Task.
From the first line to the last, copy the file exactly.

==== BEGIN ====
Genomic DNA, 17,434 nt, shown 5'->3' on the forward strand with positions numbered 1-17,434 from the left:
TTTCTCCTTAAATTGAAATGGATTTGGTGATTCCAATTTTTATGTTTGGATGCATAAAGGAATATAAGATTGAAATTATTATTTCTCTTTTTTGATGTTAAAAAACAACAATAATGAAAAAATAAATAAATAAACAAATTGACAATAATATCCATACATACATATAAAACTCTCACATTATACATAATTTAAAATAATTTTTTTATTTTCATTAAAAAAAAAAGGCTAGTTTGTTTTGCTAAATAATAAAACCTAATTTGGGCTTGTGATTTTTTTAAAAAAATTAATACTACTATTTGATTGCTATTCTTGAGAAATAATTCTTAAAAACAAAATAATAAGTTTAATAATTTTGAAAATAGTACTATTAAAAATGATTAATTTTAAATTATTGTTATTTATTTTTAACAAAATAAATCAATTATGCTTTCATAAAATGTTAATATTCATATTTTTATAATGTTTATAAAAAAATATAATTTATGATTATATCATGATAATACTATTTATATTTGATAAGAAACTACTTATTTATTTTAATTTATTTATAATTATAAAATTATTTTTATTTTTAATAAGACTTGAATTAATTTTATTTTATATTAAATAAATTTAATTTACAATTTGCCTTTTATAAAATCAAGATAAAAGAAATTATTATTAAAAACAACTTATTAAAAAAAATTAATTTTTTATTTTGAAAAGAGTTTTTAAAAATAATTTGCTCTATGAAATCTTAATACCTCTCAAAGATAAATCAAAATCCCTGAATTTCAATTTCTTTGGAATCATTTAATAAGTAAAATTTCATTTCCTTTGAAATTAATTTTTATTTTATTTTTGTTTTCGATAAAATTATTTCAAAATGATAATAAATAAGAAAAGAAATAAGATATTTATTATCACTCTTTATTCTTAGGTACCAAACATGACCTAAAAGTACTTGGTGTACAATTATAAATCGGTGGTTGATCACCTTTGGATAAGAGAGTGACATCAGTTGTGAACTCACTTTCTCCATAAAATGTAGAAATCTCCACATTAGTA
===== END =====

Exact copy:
Genomic DNA, 17,434 nt, shown 5'->3' on the forward strand with positions numbered 1-17,434 from the left:
TTTCTCCTTAAATTGAAATGGATTTGGTGATTCCAATTTTTATGTTTGGATGCATAAAGGAATATAAGATTGAAATTATTATTTCTCTTTTTTGATGTTAAAAAACAACAATAATGAAAAAATAAATAAATAAACAAATTGACAATAATATCCATACATACATATAAAACTCTCACATTATACATAATTTAAAATAATTTTTTTATTTTCATTAAAAAAAAAAGGCTAGTTTGTTTTGCTAAATAATAAAACCTAATTTGGGCTTGTGATTTTTTTAAAAAAATTAATACTACTATTTGATTGCTATTCTTGAGAAATAATTCTTAAAAACAAAATAATAAGTTTAATAATTTTGAAAATAGTACTATTAAAAATGATTAATTTTAAATTATTGTTATTTATTTTTAACAAAATAAATCAATTATGCTTTCATAAAATGTTAATATTCATATTTTTATAATGTTTATAAAAAAATATAATTTATGATTATATCATGATAATACTATTTATATTTGATAAGAAACTACTTATTTATTTTAATTTATTTATAATTATAAAATTATTTTTATTTTTAATAAGACTTGAATTAATTTTATTTTATATTAAATAAATTTAATTTACAATTTGCCTTTTATAAAATCAAGATAAAAGAAATTATTATTAAAAACAACTTATTAAAAAAAATTAATTTTTTATTTTGAAAAGAGTTTTTAAAAATAATTTGCTCTATGAAATCTTAATACCTCTCAAAGATAAATCAAAATCCCTGAATTTCAATTTCTTTGGAATCATTTAATAAGTAAAATTTCATTTCCTTTGAAATTAATTTTTATTTTATTTTTGTTTTCGATAAAATTATTTCAAAATGATAATAAATAAGAAAAGAAATAAGATATTTATTATCACTCTTTATTCTTAGGTACCAAACATGACCTAAAAGTACTTGGTGTACAATTATAAATCGGTGGTTGATCACCTTTGGATAAGAGAGTGACATCAGTTGTGAACTCACTTTCTCCATAAAATGTAGAAATCTCCACATTAGTA